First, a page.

November 4, 2013 started like any other day for Nicholas Nguyen -- he went to work, went home, and went out for his evening run. "I was not always a runner. I only started running when I moved to D.C. for work and didn't know many people. Running allowed me to meet new people while exploring the city," said Nguyen. It was on his daily evening run when a car struck Nguyen on the corner of H and 9th Street, NW and left him to die.
"I do not remember anything a few days before and for about two weeks after the accident," added Nguyen. "I only know what happened through discussions with the witnesses that helped me at the scene." From what witnesses and friends told Nguyen, he knows that he left work roughly around 6 p.m. and walked to his apartment in Chinatown. After changing attire, he left his apartment and ran approximately 0.6 miles before the hit-and-run. Nguyen was waiting at the streetlight for the pedestrian light, once the pedestrian light signalled Nguyen to cross, he walked into the crosswalk and it was at that moment that he was struck by a stolen vehicle.
"I was thrown on top of the roof and while falling down to the street, it looked like the vehicle ran over my legs while escaping the scene," said Nguyen. "Thanks to the many witnesses, including an off-duty police officer, army medic and roughly 20 others, I was cared for while unconscious and the traffic was blocked until the ambulance arrived to take me to MedStar Washington Hospital Center."
After a few tests at the hospital it was determined that Nguyen needed emergency brain surgery. Doctors told him if he did not receive the surgery he would only have a 10 percent chance of surviving. Nguyen received the surgery and miraculously survived. Four days later, he regained his consciousness and 13 days later he regained most of his memory.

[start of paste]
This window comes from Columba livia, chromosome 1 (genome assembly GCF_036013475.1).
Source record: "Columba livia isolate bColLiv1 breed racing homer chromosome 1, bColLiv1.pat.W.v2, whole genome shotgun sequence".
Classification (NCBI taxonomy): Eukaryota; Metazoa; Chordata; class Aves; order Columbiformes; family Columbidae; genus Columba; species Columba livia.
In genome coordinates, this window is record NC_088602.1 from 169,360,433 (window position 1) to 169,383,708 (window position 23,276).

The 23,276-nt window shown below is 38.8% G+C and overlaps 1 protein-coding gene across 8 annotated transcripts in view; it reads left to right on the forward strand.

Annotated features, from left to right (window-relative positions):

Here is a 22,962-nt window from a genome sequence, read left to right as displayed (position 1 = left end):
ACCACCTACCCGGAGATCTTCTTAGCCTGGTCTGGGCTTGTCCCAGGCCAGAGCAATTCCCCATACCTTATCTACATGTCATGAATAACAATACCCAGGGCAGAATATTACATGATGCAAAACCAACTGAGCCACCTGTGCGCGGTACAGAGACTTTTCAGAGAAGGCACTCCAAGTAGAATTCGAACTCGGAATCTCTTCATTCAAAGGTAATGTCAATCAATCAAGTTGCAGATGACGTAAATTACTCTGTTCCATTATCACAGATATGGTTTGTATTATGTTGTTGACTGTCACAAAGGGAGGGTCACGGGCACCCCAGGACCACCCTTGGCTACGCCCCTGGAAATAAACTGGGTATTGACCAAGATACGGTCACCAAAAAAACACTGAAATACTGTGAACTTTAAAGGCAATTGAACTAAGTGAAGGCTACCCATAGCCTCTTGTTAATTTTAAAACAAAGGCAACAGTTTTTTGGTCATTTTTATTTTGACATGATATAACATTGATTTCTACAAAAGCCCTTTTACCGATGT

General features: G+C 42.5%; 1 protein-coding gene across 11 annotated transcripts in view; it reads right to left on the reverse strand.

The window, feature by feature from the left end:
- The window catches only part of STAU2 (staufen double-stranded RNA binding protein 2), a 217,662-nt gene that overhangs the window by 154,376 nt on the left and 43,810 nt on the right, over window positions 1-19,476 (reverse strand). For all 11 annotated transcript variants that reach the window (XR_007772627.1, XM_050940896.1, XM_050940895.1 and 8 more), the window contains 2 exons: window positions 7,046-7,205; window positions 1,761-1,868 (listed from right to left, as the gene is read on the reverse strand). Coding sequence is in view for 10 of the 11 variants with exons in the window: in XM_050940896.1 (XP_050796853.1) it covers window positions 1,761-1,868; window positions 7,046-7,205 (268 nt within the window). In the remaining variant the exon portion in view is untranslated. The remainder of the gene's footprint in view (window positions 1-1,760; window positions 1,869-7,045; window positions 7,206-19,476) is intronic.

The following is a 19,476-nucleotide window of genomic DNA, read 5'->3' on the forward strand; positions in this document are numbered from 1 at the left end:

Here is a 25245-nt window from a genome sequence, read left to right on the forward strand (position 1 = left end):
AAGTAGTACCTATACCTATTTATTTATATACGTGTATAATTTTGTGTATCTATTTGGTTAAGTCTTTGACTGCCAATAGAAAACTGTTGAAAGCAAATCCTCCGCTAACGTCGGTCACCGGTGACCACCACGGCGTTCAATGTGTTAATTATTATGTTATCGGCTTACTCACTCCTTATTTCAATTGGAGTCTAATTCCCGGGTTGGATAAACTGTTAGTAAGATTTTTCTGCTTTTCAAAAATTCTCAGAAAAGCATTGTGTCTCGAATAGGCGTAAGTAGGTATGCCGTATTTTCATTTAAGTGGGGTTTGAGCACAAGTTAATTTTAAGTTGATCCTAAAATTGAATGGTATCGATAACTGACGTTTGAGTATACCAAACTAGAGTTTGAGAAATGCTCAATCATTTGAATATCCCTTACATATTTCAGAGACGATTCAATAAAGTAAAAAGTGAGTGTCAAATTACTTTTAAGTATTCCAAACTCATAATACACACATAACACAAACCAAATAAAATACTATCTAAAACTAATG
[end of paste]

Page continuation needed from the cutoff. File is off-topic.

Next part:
After being released as an inpatient, Nguyen started running approximately 45 days after the accident. Once some local gyms learned of his accident, they allowed him to use their treadmills at no cost. "It took five months of outpatient services and six months total after the accident for me to receive medical approval to start working, albeit part-time," Nguyen said. "It took an additional two months before I received medical approval to be able to work full-time."
After nearly dying in a running accident, some may never want to run again, but that wasn't the case for Nguyen. "In my mind, if I can keep running after the accident, it allows me to have my own celebration-of-life party. With each run post the accident, I am able to thank MedStar, the witnesses, my family and friends and be able to celebrate life together," added Nguyen. "Before the accident, my longest run was the Cherry Blossom Ten Mile Race. After the accident and as my own celebration party, I ran my first marathon, the TCS New York City Marathon, on November 3, 2014 – 364 days after the accident."